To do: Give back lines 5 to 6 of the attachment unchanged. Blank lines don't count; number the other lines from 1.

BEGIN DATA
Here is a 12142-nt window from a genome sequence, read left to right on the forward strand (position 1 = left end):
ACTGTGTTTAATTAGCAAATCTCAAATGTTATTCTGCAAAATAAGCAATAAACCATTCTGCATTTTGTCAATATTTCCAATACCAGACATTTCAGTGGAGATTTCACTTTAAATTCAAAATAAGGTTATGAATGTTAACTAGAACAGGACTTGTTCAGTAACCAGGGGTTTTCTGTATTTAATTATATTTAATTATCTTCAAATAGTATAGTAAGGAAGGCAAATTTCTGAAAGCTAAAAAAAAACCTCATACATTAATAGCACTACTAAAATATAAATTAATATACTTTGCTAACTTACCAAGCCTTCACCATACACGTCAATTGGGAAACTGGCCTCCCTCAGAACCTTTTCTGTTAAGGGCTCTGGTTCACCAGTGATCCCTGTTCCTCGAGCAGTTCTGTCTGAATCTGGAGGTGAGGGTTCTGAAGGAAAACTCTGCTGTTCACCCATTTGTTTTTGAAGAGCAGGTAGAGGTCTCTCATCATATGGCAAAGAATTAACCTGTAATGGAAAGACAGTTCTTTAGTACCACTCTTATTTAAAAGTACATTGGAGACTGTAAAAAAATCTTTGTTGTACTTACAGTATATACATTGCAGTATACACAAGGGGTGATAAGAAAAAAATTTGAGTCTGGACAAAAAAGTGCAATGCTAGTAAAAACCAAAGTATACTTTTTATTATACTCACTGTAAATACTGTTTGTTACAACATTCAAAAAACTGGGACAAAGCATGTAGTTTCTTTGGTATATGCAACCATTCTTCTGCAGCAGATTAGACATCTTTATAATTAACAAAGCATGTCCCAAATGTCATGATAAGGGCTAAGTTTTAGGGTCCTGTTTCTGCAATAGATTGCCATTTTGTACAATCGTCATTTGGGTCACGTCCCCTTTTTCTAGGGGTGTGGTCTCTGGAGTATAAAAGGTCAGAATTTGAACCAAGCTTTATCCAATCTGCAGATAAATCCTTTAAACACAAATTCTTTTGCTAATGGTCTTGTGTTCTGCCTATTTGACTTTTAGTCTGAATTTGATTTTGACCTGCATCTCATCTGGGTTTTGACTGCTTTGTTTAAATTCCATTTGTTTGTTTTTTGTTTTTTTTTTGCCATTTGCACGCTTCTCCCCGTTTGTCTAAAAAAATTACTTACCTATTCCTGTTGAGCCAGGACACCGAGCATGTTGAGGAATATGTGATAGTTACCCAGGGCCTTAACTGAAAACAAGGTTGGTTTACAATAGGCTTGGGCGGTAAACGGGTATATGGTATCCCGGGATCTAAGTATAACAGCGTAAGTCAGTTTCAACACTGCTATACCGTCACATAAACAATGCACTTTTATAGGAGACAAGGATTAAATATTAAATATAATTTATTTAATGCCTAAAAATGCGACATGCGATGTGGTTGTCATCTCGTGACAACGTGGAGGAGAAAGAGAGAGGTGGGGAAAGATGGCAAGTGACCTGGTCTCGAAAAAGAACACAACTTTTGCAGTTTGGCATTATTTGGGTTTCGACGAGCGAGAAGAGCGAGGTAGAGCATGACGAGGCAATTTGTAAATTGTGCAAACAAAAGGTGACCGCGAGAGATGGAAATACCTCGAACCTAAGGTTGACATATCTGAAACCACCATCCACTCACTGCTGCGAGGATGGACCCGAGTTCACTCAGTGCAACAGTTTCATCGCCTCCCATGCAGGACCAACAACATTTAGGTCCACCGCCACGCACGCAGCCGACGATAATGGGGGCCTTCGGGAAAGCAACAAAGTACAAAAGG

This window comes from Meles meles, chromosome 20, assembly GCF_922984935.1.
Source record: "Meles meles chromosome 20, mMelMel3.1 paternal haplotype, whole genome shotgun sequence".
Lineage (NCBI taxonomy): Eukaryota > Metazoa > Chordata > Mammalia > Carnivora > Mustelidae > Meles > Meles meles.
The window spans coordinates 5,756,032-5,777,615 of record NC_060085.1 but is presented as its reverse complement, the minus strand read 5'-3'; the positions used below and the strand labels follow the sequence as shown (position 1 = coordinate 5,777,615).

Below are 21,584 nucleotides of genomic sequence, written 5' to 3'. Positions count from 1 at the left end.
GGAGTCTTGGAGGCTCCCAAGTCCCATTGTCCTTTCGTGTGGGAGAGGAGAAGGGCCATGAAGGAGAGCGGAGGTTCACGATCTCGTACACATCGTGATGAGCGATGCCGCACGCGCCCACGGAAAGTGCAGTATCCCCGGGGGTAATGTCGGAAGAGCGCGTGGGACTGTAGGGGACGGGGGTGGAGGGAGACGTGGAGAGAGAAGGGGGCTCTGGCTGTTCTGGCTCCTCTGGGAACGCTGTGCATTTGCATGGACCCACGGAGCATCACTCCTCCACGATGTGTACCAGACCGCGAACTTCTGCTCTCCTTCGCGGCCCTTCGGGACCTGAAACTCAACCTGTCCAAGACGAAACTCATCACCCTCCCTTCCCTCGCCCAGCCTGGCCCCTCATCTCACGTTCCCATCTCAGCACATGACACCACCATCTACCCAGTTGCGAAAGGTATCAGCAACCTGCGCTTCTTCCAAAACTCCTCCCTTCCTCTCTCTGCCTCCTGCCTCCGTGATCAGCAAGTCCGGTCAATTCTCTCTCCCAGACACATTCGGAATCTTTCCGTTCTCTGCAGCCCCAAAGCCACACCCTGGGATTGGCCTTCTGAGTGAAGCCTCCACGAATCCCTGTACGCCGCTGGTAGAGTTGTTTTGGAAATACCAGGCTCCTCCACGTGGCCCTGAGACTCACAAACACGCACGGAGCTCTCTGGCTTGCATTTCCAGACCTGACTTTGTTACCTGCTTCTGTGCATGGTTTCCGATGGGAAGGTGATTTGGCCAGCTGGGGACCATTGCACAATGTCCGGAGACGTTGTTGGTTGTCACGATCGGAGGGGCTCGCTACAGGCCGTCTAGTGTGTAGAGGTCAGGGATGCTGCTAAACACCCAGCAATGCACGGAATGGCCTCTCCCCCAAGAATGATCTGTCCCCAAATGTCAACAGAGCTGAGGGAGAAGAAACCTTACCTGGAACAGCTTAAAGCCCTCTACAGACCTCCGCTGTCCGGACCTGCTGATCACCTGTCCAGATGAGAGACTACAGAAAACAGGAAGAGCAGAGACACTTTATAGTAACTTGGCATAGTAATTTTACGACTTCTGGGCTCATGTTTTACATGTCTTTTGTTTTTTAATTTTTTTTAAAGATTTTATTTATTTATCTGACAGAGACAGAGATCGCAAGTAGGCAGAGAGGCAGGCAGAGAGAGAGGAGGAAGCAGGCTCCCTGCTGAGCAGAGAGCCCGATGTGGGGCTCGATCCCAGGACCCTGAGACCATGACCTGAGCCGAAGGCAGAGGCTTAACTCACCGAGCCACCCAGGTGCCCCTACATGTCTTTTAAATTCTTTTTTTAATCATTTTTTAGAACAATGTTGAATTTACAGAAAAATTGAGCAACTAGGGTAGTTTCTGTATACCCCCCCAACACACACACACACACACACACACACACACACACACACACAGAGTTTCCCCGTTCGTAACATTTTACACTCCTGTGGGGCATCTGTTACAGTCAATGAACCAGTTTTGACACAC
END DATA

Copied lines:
Lineage (NCBI taxonomy): Eukaryota > Metazoa > Chordata > Mammalia > Carnivora > Mustelidae > Meles > Meles meles.
The window spans coordinates 5,756,032-5,777,615 of record NC_060085.1 but is presented as its reverse complement, the minus strand read 5'-3'; the positions used below and the strand labels follow the sequence as shown (position 1 = coordinate 5,777,615).